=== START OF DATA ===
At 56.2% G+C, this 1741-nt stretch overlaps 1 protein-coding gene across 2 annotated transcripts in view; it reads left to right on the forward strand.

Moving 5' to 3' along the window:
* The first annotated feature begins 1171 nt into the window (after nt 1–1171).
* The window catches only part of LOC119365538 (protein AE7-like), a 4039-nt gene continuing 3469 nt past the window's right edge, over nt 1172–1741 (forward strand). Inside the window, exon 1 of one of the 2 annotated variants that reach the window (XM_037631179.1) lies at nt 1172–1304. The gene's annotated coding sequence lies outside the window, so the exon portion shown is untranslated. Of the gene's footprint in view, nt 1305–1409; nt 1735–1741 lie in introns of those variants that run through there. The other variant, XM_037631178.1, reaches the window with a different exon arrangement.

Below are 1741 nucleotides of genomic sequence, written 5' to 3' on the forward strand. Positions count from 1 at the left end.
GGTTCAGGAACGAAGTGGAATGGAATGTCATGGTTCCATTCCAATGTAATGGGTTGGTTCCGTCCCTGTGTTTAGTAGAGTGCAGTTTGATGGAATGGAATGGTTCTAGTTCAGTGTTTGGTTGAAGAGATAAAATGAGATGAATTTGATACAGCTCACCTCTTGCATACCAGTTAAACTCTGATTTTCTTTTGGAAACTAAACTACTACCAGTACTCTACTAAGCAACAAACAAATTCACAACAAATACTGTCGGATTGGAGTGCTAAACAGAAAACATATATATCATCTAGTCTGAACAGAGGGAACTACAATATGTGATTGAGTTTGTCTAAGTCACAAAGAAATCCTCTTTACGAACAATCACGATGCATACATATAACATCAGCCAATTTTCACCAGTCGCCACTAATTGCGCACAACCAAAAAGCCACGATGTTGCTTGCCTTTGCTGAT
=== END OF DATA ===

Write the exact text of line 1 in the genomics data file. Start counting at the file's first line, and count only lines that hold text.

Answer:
At 56.2% G+C, this 1741-nt stretch overlaps 1 protein-coding gene across 2 annotated transcripts in view; it reads left to right on the forward strand.